Jean Vanier on the Rhythm of life

“While there is a waxing and then a waning in action and efficiency, growth can be continual at the level of the heart, of wisdom and of communion with God and with people. There are some precise stages in the growth of the heart. Tiny children live by love and presence — the time of childhood is a time of trust. Adolescents live by generosity, utopian ideals and hope. Adults become realistic, commit themselves and assume responsibilities; this is the time of fidelity. Finally, old people refind the time of confidence which is also wisdom. They cannot be very active, so they have time to observe, to contemplate and to forgive. They have a whole sense of the meaning of human life, of acceptance and of realism. They know that living has not just to do with action and running; they know that it is also to do with welcome and loving. They have somehow got past the stage of proving themselves through efficiency.”

Jean Vanier, Community and Growth, 104-05.

“Pilgrim’s Problem,” by C.S. Lewis

By now I should be entering on the supreme stage
Of the whole walk, reserved for the late afternoon.
The heat was to be over now; the anxious mountains,
The airless valleys and the sun-baked rocks, behind me.

Now, or soon now, if all is well, come the majestic
Rivers of foamless charity that glide beneath
Forests of contemplation. In the grassy clearings
Humility with liquid eyes and damp, cool nose
Should come, half-tame, to eat bread from my hermit hand.
If storms arose, then in my tower of fortitude–
It ought to have been in sight by this–I would take refuge;
But I expected rather a pale mackerel sky,
Feather-like, perhaps shaking from a lower cloud
Light drops of silver temperance, and clovery earth
Sending up mists of chastity, a country smell,
Till earnest stars blaze out in the established sky
Rigid with justice; the streams audible; my rest secure.

I can see nothing like all this. Was the map wrong?
Maps can be wrong. But the experienced walker knows
That the other explanation is more often true.

Polanyi on the Need for Tradition in Science

Michael Polanyi, The Tacit Dimension, 63-64.

“Let me display the inescapable need for a tradi­tional framework first in one example of great mod­ern endeavor, which may then serve as a paradigm for other intellectual and moral progress in a free, dynamic society. My example will be the pursuit of the natural sciences. This may be surprising, for modern science was founded through the violent rejection of authority. Throughout the formative cen­turies of modem science, the revolt against author­ity was its battle cry: it was sounded by Bacon and Descartes, and by the founders of the Royal Society in their device, Nullius in Verba, What these men said was true and important at the time, but once the adversaries they fought had been defeated, the repudiation of all authority or tradition by science became a misleading slogan.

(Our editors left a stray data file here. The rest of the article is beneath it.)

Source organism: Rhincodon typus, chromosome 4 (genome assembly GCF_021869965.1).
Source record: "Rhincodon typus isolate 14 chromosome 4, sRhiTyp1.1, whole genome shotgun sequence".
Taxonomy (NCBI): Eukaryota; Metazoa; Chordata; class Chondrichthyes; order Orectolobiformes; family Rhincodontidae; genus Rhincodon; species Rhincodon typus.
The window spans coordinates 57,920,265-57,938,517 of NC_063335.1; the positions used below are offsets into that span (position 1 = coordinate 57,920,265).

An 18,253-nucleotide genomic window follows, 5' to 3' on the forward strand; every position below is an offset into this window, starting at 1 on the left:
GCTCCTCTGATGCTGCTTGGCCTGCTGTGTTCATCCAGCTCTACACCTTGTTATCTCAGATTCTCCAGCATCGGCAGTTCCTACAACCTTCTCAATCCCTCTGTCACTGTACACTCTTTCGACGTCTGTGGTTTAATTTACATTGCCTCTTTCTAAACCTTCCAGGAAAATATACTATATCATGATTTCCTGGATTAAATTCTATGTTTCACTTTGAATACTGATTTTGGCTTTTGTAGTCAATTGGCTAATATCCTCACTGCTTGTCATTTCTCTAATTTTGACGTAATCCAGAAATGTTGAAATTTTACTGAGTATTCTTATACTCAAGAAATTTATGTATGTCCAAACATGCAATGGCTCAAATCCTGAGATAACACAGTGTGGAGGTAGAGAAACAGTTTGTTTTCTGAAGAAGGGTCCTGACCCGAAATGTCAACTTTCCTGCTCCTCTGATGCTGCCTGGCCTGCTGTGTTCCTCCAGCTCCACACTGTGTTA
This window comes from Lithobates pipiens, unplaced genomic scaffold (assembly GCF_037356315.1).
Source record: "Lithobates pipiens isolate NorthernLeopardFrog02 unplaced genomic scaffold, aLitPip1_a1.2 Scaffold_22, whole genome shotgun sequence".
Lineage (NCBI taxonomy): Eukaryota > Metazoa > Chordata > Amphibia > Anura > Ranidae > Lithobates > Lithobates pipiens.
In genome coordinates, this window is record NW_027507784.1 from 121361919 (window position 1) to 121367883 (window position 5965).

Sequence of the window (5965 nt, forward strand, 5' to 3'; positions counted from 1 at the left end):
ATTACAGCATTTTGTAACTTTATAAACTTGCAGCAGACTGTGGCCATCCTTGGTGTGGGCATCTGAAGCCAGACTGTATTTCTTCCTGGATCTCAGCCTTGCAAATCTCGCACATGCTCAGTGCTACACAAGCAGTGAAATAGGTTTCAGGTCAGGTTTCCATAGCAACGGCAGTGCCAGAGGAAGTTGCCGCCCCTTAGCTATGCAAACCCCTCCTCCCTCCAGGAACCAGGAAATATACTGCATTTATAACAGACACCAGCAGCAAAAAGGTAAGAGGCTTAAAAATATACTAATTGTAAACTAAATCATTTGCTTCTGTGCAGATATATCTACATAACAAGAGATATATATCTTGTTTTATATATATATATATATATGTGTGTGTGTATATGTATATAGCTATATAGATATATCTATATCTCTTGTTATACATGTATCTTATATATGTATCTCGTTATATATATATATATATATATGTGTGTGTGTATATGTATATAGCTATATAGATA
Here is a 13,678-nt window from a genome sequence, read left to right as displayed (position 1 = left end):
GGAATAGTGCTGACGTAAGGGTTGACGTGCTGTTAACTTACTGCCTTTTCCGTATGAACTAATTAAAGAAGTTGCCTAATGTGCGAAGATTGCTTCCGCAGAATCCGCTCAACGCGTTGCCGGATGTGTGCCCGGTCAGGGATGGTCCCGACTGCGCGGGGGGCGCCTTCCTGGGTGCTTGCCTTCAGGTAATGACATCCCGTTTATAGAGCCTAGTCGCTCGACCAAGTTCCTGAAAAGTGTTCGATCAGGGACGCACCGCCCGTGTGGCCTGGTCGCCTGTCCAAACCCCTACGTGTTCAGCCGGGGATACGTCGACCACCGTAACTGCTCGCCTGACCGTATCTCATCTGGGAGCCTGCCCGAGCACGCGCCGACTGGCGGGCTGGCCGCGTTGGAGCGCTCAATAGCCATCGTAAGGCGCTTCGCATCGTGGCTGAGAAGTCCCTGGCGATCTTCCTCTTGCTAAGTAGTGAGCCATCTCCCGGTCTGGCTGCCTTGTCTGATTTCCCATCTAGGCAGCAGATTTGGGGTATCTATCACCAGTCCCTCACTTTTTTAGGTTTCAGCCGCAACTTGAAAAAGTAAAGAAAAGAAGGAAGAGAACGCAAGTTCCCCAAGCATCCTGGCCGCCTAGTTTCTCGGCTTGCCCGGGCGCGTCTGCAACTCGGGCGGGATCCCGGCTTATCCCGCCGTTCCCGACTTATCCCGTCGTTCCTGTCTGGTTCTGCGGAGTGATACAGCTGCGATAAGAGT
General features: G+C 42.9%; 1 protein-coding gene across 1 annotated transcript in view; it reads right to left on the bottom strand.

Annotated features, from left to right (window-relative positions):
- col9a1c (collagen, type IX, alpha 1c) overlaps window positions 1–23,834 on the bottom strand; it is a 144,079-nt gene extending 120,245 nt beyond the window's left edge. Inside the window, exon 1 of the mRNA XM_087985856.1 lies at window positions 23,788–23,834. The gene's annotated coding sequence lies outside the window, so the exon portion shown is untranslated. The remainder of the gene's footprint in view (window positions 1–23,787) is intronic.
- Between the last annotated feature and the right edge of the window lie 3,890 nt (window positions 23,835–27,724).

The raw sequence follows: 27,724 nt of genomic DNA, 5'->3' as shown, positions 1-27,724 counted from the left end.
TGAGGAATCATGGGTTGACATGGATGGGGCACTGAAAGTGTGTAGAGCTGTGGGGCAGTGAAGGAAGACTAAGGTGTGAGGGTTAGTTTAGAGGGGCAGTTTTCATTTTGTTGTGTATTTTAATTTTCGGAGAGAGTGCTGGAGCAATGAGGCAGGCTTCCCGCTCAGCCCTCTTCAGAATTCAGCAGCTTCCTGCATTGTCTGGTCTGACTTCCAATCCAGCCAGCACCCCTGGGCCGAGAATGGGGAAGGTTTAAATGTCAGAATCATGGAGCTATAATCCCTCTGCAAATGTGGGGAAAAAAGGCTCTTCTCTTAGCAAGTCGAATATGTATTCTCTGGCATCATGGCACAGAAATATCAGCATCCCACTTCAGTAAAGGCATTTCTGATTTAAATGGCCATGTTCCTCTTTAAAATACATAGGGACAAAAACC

“The popular conception of science teaches that science is a collection of observable facts, which any­ body can verify for himself. We have seen that this is not true in the case of expert knowledge, as in diagnosing a disease. But it is not true either in the physical sciences. In the first place, you cannot pos­sibly get hold of the equipment for testing, for ex­ample, a statement of astronomy or of chemistry. And supposing you could somehow get the use of an observatory or a chemical laboratory, you would probably damage their instruments beyond repair before you ever made an observation. And even if you should succeed in carrying out an observation to check upon a statement of science and you found a result which contradicted it, you would rightly assume that you had made a mistake.

“The acceptance of scientific statements by lay­ men is based on authority, and this is true to nearly the same extent for scientists using results from branches of science other than their own. Scientists must rely heavily for their facts on the authority of fellow scientists.

“This authority is enforced in an even more personal manner in the control exercised by scientists over the channels through which contributions are submitted to all other scientists. Only offerings that are deemed sufficiently plausible are accepted for publication in scientific journals, and what is re­jected will be ignored by science. Such decisions are based on fundamental convictions about the nature of things and about the method which is therefore likely to yield results of scientific merit. These be­liefs and the art of scientific inquiry based on them are hardly codified: they are, in the main, tacitly implied in the traditional pursuit of scientific inquiry.”